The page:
Micro-entrepreneurs, big market gains


A woman posting with several wovenbags

Walk into a D1 supermarket in Cali, Colombia and you can find beautiful necklaces, earrings and other accessories hand-crafted by Emily Delgado, a young micro-entrepreneur.

Emily is one of 100 micro-business owners benefitting from a pilot project that helped small businesses become key vendors of large enterprises.

“It has been something extremely positive,” says Emily. “We successfully closed a deal with the D1 convenience stores. They were very kind. They made the payment process easier, the delivery system, everything. It was an absolutely unforgettable experience.”

Cuso International’s Sustainable Colombian Opportunities for Peacebuilding and Employment (SCOPE) project partnered with the Economic Development Secretary of the city of Cali and Fundación Carvajal for the six-month inclusive supply chain initiative.

An inclusive supply chain is a series of links that connect all the pieces involved in getting a product from creation to consumers—including producers, suppliers, transporters, processors, buyers, retailers, restaurants and supermarkets.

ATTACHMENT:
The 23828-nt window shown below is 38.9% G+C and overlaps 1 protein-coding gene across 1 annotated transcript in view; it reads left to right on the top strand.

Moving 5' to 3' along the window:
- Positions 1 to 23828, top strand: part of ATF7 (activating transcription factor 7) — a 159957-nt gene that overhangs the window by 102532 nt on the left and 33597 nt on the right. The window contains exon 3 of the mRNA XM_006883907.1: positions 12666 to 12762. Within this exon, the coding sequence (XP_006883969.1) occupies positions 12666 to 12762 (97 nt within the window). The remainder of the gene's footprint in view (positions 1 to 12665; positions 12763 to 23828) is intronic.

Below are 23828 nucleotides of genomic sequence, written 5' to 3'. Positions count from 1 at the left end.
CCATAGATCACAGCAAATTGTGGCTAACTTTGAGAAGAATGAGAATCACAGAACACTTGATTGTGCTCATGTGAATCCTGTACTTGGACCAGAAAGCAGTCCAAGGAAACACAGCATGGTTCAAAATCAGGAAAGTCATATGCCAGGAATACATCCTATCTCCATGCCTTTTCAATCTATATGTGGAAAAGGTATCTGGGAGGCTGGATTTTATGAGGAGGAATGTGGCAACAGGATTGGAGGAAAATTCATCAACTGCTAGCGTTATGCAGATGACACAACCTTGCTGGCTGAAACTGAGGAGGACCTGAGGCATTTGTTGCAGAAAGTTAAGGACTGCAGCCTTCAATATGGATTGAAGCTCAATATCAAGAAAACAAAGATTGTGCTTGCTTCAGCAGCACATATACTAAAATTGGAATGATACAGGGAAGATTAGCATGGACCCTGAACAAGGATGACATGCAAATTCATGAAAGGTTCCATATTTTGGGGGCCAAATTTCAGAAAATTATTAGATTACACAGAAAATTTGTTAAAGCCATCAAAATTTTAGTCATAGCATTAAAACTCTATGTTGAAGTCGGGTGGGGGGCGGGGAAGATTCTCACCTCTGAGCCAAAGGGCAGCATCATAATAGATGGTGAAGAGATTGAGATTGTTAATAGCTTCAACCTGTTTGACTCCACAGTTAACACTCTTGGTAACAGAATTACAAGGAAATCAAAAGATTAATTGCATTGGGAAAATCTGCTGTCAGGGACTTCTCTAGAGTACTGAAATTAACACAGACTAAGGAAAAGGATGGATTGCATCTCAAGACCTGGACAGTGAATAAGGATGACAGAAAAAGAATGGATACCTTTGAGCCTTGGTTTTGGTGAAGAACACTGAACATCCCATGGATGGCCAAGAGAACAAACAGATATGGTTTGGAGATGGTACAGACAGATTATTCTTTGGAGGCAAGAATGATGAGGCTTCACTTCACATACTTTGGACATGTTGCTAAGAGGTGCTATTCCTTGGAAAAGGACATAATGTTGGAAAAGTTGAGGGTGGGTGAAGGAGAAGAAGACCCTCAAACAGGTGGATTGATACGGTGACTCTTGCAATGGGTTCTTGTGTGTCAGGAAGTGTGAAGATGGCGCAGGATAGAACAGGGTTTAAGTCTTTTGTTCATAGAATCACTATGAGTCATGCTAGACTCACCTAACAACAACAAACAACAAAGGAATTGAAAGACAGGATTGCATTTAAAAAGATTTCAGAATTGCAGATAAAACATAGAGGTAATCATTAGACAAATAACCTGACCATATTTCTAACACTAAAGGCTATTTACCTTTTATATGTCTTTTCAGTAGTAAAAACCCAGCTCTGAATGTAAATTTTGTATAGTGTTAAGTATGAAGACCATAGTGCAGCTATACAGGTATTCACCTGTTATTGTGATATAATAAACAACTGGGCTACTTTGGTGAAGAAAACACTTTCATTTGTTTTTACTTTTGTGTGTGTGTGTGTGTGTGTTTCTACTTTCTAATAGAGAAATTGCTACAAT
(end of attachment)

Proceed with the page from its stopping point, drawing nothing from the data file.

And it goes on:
Of the 100 micro-entrepreneurs who participated, half had closed deals with large businesses by the end of the pilot in December 2018 and 540 jobs had been created. Management, accounting and technical skills were also increased among the participants.

“I didn’t know how to manage accounts and calculate the right price for each product. The initiative was key to strengthen my management and financial skills,” says Tomasa Quiñones, who runs her own basket weaving business.

Working as a Gender and Social Inclusion Advisor, Cuso volunteer Maria de Brigard closely collaborated with Fundación Carvajal to create a diversity and social inclusion policy. “Formalizing the policy aims to generate true and effective social inclusion for those people who historically have not had access to the same opportunities and benefits as others in society,” she says.

The next step is to replicate the project in other areas. The goal is to see more micro-entrepreneurs become competitive in the market, says Angélica Mayolo, Secretary of Economic Development of Cali. “If we keep working on these kinds of initiatives, we will be able to have an impact on more people.”

Cuso’s main objective in Colombia is to promote social inclusion through the sustainable economic development of communities in situations of poverty and vulnerability. To date, Cuso’s SCOPE project has benefited more than 8,000 people through its training and job placement initiatives.